Okay, so I am joining the “Brief” team and certainly surpassing it, Surpassing it because I have no excuse for not having much to write about except that I had nothing to do on the long weekend and decided to take advantage of that. No emergency calls, o showings, nothing much going on except really nice weather that I dragged myself out in (hence the photo) and chores around the house that I did not do. Well, I did laundry, so I guess that counts. But really, someone needs to dust around here and since the magical dusting pixies seem to be on strike or snowed in that didn’t happen. I did also go grocery shopping at my favorite local store, the Beverly Hills Market. It’s a small grocery store that’s family owned and has a little bit of everything: there’s elder housing upstairs so it stocks very reasonable produce and staples and it also has things like pricey champers on the high-end. So if you want to have fresh sushi, Dom Perignon and ring-dings for that eclectic dinner party, this is the place. I had a hankering for some deviled ham on plastic white bread and they were right there to provide.
I posted some of this to FacePlace and a lively conversation ensued about bread. The brand I bought (Bimbo) I had never heard of, but it was perfect. Spongy white pap in little squares, perfect for little sandwiches. I would imaging that with the crusts cut off and lightly toasted it would be perfect for little tea sandwiches- thinly sliced cucumber or watercress or shaved ham with a bare swipe of mayo.
Some of the discussion was Breads We Grew Up With. Wonder bread seems to be the default for Americans of a certain age. As a matter of fact I have friends who grew up in Beverly Hills in the 50’s who still fondly remember when there was the Wonder Bread bakery just East of City Hall in the “industrial triangle” area I called home for decades.
My parents were 70’s sorts, and it was impossible to live in Northampton without having some of the earthy-crunchy vibe run off. While they didn’t join the local co-op or go full on Cyra McFadden, we did get healthier foods in the 70’s, the easiest which was bread. I don’t remember us ever having Wonder Bread, even then it had a reputation as being slightly naff. Along the same lines was a more local version called Sunbeam, which may have had more fiber, which is like saying 1% milk is more fat than skim- I am sure it was factually correct but at that point, did it matter? We would beg for Sunbeam (knowing Wonder Bread was out of the question) but mostly we had Pepperidge Farms.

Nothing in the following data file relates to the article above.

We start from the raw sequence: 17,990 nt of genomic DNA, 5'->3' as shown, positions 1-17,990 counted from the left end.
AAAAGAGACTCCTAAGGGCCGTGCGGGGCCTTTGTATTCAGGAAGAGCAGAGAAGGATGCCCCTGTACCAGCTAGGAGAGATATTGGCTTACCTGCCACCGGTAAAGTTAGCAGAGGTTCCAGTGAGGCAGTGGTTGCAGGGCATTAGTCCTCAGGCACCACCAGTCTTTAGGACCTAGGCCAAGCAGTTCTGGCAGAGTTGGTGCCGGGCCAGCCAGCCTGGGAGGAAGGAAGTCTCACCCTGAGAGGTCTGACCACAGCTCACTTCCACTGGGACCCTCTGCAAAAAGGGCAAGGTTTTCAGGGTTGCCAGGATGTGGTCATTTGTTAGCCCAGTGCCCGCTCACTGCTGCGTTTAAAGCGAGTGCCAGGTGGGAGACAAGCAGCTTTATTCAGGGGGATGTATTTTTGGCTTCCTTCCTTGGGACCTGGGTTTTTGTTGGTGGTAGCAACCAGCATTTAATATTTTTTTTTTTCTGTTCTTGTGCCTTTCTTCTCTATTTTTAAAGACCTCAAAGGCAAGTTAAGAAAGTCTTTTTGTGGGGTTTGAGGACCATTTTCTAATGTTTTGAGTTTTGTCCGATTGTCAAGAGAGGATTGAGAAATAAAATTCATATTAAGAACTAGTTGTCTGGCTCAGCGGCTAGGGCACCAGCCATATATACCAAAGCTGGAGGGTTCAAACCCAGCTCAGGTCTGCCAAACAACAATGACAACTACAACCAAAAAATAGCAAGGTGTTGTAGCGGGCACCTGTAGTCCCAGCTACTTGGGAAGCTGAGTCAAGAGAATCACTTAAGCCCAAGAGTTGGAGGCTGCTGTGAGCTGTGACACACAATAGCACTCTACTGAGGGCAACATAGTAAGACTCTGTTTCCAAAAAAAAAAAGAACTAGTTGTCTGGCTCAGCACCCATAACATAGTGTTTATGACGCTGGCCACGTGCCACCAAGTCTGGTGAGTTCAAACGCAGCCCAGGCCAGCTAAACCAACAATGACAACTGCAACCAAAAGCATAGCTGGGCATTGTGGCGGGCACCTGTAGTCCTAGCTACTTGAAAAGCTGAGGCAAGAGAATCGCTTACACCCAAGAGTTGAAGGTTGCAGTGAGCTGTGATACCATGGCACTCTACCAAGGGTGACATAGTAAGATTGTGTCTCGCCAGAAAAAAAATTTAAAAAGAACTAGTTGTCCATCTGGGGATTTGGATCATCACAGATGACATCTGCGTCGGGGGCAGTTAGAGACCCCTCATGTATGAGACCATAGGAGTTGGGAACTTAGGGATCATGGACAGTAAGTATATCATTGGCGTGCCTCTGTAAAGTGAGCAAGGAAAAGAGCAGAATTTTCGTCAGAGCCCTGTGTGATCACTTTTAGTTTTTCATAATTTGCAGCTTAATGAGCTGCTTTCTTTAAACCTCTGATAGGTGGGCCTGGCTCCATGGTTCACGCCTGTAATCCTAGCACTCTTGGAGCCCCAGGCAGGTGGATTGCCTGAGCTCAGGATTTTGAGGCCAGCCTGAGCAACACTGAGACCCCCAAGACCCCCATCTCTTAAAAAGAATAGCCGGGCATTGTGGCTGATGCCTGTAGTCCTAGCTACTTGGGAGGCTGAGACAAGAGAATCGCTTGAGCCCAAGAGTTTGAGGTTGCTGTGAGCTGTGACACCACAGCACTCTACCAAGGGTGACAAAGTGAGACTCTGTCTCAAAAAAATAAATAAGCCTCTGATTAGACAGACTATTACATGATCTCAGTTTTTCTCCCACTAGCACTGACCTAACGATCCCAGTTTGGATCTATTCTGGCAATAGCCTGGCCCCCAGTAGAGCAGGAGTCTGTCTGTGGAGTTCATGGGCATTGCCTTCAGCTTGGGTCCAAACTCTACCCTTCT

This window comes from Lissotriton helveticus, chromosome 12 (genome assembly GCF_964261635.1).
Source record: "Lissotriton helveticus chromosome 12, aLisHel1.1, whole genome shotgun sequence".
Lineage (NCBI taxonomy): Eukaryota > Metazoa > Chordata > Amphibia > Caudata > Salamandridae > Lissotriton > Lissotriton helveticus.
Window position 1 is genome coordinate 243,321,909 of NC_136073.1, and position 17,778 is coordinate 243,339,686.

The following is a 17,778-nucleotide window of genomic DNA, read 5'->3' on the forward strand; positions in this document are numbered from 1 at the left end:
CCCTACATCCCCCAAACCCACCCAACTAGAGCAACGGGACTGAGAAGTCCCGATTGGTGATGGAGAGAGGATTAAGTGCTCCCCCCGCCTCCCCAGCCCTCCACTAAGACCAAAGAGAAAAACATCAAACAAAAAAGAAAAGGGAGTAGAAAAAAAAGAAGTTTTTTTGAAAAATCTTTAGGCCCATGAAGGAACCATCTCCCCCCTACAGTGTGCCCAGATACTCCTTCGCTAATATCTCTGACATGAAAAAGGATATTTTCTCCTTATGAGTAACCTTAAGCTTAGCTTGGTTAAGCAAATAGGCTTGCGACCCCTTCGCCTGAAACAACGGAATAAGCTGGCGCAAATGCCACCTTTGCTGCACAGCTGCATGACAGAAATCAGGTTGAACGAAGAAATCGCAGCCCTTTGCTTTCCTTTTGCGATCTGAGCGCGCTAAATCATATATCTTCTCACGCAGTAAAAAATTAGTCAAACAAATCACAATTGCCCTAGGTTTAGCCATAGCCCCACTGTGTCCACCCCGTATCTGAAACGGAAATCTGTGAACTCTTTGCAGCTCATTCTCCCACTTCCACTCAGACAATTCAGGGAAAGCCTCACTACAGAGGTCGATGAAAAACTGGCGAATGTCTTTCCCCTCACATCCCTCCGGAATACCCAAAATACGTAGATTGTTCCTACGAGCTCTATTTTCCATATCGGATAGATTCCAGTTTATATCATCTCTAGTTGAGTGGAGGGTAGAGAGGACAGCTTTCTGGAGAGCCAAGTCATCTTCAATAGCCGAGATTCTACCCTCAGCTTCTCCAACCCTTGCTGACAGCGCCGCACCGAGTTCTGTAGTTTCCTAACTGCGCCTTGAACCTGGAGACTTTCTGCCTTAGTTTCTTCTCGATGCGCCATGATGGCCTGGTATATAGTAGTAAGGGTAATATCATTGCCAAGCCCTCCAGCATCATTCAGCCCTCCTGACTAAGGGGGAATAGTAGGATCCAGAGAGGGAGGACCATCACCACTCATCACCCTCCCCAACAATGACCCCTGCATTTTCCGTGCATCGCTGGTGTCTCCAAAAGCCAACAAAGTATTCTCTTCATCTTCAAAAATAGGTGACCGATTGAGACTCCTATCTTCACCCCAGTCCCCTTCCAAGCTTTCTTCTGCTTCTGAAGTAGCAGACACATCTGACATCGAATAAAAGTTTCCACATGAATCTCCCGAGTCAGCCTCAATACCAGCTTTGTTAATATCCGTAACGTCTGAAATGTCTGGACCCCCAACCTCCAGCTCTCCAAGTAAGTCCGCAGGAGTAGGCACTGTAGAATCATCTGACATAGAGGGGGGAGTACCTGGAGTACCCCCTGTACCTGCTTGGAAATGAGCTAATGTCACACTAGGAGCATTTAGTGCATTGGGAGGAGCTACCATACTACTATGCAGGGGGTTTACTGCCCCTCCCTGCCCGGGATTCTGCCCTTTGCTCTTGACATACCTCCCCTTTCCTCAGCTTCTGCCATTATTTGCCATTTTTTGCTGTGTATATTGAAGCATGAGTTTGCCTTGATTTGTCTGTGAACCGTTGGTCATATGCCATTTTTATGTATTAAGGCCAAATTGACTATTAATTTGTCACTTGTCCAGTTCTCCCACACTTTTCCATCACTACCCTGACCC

If you grew up in the 70’s and 80’s, especially if you did so in New England, you will remember two TV commercials: Pepperidge Farm and Prince Spaghetti. The latter was famous for it’s series of “Tuesday (Duh! Wednesday! See the comments) is Prince Spaghetti Day” ads with a local Mom bellowing over the North End of Boston for Anthony to come to dinner, while the former had an older gent in various settings nattering on about some product or another, always finishing with “Pep’rige Faaahm remebaahhs” in his exaggerated down east accent.
We bought both.
The other weird local down east thing that was sold but I don’t remember us having, was canned brown bread. You read that right folks. A can of bread, From B&M, the baked beans people. It was a molasses-rich brown bread cooked in and sold in the can. Apparently it was one of those things that was all the rage in the 50’s and 60’s as an appetizer- you’d slice off a round, spread it with cream cheese and olive, cut it into quarters and voila, instant appetizer. I’ve never seen it since and am not sure I need to investigate, but if you have please chime in.
Okay, that’s enough of my off topic rambling. Do you have any local favorites you’d like to share? Childhood brands you no longer see and miss (or don’t?) Let us know in the comments and I will talk about something smelly next time.
Images: interwebs, my iPhone, YouTube.